Make it short and sweet, but make it effective.

by Kate Brodock on 28 September 2007

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I’ve been grading Entrepreneurship papers this past week (yes, I’m a TA for that too), and I’ve noticed a few things that I think directly apply to marketing. The end goal of the class (and for anyone who’s completing and moving forward with a business plan) is to present their own business plan (or that of their groups in most cases) to actual Venture Capitalists who will critique and then choose the top few. So the assignments thus far have been gearing everyone up for that moment.

What are the most important features of a business plan? Is this product/service/idea realistic, able to to make money, and doable given how the plan has described it? It’s very important that you communicate these things to possible funders so that they’re nodding their heads up and down by the end of the presentation.

Actually, by the end of the first two minutes. And that’s the other key. Past the first two or three minutes, if they aren’t convinced, it doesn’t matter what’s in the rest of your presentation. They’re done.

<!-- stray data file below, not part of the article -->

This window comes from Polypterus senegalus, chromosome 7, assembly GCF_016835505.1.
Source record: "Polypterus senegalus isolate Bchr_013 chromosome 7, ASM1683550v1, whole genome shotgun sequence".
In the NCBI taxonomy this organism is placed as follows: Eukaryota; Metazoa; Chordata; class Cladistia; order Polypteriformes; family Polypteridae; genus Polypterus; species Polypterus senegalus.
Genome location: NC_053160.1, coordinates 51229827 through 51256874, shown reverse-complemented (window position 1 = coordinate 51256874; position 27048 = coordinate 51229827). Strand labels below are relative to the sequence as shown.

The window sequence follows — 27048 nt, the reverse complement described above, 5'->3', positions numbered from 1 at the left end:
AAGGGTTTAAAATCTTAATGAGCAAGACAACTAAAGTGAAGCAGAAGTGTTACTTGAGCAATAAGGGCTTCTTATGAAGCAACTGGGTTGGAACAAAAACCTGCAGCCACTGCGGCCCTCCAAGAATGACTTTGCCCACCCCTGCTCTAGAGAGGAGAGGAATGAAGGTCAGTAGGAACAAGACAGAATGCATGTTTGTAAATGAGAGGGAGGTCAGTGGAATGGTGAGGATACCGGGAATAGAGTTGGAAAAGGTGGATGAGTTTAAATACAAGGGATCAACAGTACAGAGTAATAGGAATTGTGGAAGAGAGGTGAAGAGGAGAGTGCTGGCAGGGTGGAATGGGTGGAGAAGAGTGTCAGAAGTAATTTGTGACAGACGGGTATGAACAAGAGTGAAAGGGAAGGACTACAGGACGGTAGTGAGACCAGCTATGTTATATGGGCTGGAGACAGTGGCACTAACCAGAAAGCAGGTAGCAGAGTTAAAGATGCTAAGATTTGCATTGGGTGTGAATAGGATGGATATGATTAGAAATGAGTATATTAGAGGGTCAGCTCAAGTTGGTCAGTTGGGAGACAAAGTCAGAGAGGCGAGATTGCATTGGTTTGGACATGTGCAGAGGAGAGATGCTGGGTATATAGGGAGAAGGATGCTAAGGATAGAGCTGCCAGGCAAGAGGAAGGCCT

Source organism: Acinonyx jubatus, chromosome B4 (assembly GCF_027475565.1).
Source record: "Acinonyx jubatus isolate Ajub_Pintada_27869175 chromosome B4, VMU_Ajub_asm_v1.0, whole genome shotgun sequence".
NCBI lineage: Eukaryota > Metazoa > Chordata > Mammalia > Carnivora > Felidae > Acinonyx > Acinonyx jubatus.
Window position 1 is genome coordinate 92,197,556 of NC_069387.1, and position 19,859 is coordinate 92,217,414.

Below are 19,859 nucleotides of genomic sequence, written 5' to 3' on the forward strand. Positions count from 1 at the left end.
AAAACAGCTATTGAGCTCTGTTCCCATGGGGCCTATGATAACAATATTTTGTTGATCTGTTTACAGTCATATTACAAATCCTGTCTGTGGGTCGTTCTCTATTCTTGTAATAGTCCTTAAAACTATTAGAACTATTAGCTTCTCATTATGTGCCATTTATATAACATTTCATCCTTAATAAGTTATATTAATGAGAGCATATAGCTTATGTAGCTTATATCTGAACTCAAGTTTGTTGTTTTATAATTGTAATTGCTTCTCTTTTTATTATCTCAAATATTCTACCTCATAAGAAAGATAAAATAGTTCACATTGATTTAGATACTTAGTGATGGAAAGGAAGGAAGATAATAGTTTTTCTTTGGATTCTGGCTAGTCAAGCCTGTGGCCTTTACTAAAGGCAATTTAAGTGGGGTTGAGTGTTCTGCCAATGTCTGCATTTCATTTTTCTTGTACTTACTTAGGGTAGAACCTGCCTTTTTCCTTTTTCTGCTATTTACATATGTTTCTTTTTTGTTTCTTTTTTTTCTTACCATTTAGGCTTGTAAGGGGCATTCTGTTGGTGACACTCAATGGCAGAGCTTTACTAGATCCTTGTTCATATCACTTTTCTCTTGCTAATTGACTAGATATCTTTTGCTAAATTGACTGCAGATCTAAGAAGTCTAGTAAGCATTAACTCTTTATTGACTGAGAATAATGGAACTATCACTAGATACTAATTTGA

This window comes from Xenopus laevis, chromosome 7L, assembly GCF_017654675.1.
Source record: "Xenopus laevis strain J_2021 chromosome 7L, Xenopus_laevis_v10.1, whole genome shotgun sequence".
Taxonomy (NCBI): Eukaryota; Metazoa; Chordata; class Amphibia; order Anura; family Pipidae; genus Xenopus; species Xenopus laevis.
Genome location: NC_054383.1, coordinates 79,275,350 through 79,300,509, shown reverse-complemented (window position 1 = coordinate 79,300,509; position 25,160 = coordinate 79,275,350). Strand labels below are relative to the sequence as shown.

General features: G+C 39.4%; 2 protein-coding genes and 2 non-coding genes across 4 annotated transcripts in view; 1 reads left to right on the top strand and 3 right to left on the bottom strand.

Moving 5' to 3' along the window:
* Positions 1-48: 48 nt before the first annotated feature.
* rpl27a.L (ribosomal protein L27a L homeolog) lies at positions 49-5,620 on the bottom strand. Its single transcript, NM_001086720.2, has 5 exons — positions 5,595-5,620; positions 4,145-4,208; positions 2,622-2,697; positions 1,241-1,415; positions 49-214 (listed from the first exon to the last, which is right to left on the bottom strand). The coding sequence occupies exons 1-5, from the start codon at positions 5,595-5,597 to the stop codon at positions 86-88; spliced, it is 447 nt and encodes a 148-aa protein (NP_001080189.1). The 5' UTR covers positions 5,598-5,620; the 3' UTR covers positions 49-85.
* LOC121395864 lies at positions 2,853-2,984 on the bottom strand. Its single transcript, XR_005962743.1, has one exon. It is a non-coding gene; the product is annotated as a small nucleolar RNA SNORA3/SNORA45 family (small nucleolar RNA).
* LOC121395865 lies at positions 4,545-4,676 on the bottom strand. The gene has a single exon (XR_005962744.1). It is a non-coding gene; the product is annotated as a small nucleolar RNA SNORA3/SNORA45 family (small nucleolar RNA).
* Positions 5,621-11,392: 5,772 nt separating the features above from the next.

The same applies to marketers. If you can’t tell the consumer why they need you in the first few moments (or seconds!), they aren’t going to listen. I’ve recently gotten a few marketing emails (“from trusted partners” of various marketing listserves), and those that are effective I can open up and read everything in fewer than 10 seconds and I have no scrolling to do. Those that aren’t effective are those that explain away what they’re doing, and I never even get to the point before I close the email.

On that note, I’m going to stop because this probably applies to blogs also!

  • Idetrorce

    very interesting, but I don’t agree with you

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